Orchids at Inca Trail to Machu Picchu
In the Machu Picchu Historical Sanctuary there are estimated to be close to 300 species of orchids spread across the varied ecological niches in the terrain. This fascinating but little-known aspect raises even higher the interest in adventure travel and ecotourism. To the present around sixty genuses have been found in the sanctuary and more than 160 species have been identified and classified. However, due to the rugged nature of the geography only 35% or so of the territory has been studied; further investigation should reveal many more and some unknown species.
At least some species are in bloom throughout the year in ecological niches ranging 111 mi 1,725 ms. (5,660 ft.), the lowest point in the sanctuary, to approximately 4,500 ms. (14,750 ft.); the observant visitor will find orchids during any season. The best places to see orchids are in areas off the beaten track between 1,800 and 3,000 meters that is, in the could forest. The best time is during the rainy season, between October and March.
The diversity of orchids is stunning. There are plants more than five meters high whose flower is more than eight centimeters long, such as the Sobralia dichotoma, and also one of the world’s smallest orchids, a Stelis whose flower is barely two millimeters wide. Some are on the list of endangered orchids, such as the beautiful Masdevallia veitchiana, a once-prolific flower which has been virtually collected to death. Genuses include Pleurothallis, Oncidium, Lycaste, Brassia, Stanhopea, Anguloa, Maxillaria, Phragmipedium, Encyclia and Odontoglossum. There are more than thirty species of Epidendrum.
Among the greatest threats to the environment of the sanctuary are forest fires, which destroy valuable orchid gene banks and habitat, as well as alter and even destroy entire ecosystems. As it seems unlikely these fires will simply disappear, we should foresee the danger and search for viable options for the recuperation of the impacted zones in general, and for saving orchid species specifically. Nurseries with strict scientific standards should be established to conserve and propagate threatened species of orchids and other plants which can then be reintroduced to the forest. In addition these gardens could be used for commercial propagation in order to reduce the terrible depredation occurring today. Nurseries could save dozens of species (not just orchids) from disappearing from the sanctuary. They should in fact be located in different ecological niches not simply in the most convenient sites to include the greatest diversity of species possible. To take just one example, species of Masdevallia known for a long time in Machu Picchu such as M. welschii, M. davisii and M. Masdevallia have been collected excessively for nearly a century. What will happen with other genuses?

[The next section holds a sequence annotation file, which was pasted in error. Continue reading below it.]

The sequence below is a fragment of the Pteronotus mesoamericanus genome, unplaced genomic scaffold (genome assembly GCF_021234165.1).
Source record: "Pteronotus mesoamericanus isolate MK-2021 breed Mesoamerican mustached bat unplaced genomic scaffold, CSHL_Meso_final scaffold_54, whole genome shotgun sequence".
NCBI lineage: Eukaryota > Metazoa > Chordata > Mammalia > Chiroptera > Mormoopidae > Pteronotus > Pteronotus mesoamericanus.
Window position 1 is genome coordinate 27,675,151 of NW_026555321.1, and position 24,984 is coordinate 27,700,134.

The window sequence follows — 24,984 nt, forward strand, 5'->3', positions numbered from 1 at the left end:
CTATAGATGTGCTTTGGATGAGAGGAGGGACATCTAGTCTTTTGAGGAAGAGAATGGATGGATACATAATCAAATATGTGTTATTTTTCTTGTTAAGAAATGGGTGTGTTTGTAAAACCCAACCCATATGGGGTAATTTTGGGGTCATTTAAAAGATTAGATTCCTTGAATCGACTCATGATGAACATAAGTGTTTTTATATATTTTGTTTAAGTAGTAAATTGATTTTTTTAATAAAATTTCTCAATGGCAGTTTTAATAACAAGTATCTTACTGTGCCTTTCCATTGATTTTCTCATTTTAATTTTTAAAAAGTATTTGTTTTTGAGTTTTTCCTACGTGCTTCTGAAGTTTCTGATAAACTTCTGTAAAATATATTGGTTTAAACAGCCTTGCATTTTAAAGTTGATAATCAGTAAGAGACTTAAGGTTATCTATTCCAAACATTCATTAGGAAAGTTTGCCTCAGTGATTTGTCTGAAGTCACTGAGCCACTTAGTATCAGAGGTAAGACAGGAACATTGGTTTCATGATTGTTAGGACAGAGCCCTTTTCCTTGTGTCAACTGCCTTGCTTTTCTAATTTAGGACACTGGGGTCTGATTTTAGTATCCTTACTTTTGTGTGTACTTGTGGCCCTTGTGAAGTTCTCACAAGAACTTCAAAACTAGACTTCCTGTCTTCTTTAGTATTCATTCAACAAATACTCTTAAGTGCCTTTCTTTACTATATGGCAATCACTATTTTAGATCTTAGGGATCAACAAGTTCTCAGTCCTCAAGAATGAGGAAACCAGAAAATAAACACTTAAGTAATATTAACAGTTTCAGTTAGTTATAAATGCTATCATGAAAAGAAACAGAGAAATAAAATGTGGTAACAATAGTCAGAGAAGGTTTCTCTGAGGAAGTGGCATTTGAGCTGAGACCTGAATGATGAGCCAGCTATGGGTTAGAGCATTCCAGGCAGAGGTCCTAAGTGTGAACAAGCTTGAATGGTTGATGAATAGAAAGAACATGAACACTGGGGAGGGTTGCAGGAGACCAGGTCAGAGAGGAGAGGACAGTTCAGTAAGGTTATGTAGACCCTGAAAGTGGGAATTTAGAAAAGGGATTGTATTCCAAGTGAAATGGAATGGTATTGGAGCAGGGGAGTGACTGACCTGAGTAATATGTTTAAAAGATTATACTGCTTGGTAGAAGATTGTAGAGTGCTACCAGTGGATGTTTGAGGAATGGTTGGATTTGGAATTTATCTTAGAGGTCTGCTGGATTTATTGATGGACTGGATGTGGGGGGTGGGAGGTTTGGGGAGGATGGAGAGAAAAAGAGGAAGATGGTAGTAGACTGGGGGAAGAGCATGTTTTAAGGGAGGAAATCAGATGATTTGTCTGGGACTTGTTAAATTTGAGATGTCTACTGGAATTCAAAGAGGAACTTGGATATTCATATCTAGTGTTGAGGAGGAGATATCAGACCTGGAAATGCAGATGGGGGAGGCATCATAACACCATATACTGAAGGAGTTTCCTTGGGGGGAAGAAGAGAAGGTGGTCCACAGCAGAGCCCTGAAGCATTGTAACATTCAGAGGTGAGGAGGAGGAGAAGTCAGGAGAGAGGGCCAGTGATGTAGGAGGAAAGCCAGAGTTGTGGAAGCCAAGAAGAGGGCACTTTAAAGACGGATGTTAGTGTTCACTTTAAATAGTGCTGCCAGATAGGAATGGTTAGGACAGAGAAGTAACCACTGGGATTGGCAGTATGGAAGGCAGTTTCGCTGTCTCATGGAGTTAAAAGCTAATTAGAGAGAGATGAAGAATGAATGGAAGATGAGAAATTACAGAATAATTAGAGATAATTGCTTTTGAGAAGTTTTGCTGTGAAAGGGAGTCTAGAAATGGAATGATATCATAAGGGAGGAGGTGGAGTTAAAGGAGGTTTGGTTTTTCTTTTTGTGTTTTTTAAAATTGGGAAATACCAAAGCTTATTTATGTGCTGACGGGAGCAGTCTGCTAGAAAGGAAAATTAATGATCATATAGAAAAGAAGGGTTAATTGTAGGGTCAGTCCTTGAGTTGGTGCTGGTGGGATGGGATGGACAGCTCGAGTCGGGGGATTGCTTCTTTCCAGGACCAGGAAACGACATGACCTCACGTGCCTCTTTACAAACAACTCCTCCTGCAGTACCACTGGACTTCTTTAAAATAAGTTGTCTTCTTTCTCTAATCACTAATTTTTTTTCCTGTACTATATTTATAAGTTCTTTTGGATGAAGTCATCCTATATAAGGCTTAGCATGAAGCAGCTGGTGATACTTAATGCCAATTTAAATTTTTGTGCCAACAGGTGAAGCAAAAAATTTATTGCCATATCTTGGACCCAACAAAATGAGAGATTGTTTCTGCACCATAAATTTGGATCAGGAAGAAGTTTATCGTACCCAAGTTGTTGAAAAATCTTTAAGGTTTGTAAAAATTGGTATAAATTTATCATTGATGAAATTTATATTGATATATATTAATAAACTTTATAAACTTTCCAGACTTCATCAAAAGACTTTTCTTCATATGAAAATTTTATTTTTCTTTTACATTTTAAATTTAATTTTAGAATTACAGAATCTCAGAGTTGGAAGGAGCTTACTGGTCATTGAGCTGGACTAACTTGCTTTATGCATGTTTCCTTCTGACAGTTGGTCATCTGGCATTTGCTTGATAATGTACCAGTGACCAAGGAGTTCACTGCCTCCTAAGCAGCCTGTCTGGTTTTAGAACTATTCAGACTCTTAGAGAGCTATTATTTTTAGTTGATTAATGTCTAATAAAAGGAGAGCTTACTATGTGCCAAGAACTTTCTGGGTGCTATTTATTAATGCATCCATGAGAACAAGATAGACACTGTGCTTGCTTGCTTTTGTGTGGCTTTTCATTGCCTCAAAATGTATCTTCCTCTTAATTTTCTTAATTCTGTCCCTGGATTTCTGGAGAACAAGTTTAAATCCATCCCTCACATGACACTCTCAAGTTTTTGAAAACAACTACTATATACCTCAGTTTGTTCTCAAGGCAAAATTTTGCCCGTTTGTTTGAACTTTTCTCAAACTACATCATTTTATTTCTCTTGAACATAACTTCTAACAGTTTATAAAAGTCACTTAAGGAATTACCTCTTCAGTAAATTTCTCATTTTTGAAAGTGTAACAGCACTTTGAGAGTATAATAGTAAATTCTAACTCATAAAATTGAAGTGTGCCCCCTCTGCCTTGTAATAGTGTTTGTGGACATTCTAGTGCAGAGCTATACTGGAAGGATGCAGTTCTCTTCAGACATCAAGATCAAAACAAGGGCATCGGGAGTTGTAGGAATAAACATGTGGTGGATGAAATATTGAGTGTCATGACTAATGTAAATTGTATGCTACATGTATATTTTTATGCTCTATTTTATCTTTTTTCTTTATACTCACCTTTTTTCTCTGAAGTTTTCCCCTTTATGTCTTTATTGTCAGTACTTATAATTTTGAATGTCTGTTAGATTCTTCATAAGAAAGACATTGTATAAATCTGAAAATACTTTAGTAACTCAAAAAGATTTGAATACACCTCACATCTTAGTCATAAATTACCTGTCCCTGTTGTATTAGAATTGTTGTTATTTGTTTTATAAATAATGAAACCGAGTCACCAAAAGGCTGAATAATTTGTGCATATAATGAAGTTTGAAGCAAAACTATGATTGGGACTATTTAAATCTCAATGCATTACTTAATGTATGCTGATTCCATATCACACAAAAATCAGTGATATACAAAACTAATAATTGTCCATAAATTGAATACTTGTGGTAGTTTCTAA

The challenge is clear: to conserve the diversity of orchids in Machu Picchu. There is still time.
Before embarking on the adventure by Caminos del Inca is necessary to know certain details needed to enjoy the walk correctly.